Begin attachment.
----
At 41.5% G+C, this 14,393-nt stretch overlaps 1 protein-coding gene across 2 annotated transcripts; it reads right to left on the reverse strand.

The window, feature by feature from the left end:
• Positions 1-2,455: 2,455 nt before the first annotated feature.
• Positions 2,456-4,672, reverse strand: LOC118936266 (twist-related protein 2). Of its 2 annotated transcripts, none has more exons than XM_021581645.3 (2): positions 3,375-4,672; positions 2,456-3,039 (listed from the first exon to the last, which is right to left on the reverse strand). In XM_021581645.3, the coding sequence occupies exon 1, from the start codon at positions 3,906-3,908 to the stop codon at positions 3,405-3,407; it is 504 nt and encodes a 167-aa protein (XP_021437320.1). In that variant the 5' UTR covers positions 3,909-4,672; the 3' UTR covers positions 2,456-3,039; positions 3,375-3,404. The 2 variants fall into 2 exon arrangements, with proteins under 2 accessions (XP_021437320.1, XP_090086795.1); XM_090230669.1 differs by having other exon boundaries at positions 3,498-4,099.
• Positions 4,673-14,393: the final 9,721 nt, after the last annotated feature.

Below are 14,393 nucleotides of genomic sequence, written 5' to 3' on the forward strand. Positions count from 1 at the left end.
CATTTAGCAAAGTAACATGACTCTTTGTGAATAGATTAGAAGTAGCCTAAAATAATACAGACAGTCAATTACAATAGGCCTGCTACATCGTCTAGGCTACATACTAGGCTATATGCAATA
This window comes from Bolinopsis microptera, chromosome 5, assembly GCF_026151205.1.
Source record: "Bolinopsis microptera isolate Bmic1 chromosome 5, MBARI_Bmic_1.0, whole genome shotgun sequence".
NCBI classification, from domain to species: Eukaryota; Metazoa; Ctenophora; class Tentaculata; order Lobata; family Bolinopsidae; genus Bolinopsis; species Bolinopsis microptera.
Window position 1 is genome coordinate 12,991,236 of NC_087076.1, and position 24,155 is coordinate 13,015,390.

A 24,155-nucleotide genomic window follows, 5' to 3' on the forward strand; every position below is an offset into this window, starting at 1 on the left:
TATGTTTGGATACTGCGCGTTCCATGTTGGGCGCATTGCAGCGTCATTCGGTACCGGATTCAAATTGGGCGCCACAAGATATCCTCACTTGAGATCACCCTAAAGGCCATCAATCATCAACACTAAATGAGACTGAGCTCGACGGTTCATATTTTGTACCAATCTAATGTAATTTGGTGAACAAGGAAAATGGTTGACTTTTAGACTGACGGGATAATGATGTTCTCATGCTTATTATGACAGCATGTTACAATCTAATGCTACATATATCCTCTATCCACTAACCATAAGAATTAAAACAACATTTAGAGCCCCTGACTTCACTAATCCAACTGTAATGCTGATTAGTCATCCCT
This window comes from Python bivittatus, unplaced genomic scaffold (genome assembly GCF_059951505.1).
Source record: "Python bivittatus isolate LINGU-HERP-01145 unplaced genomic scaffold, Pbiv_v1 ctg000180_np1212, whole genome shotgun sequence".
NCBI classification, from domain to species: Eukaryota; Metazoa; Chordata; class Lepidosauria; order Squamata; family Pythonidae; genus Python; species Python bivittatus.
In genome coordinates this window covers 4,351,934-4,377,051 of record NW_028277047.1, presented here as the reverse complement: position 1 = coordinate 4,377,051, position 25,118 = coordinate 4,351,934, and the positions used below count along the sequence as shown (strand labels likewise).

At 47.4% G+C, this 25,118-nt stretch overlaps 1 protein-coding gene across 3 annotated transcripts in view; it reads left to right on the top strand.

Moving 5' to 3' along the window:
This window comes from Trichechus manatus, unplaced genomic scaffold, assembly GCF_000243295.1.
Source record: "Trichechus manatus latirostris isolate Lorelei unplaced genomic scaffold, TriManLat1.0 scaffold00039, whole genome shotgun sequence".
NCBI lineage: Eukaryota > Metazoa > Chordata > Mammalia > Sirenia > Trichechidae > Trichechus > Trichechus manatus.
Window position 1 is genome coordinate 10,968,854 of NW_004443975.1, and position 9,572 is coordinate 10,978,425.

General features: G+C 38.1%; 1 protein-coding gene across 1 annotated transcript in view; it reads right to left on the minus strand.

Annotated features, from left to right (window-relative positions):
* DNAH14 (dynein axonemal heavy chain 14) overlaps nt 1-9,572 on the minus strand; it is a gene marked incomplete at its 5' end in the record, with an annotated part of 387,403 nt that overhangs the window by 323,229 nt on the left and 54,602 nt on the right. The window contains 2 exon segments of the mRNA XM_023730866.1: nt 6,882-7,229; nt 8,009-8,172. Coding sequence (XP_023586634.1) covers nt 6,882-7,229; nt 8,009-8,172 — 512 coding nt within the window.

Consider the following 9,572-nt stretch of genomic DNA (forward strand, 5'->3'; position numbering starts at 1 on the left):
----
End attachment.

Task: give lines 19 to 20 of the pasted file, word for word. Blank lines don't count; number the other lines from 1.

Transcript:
Moving 5' to 3' along the window:
This window comes from Trichechus manatus, unplaced genomic scaffold, assembly GCF_000243295.1.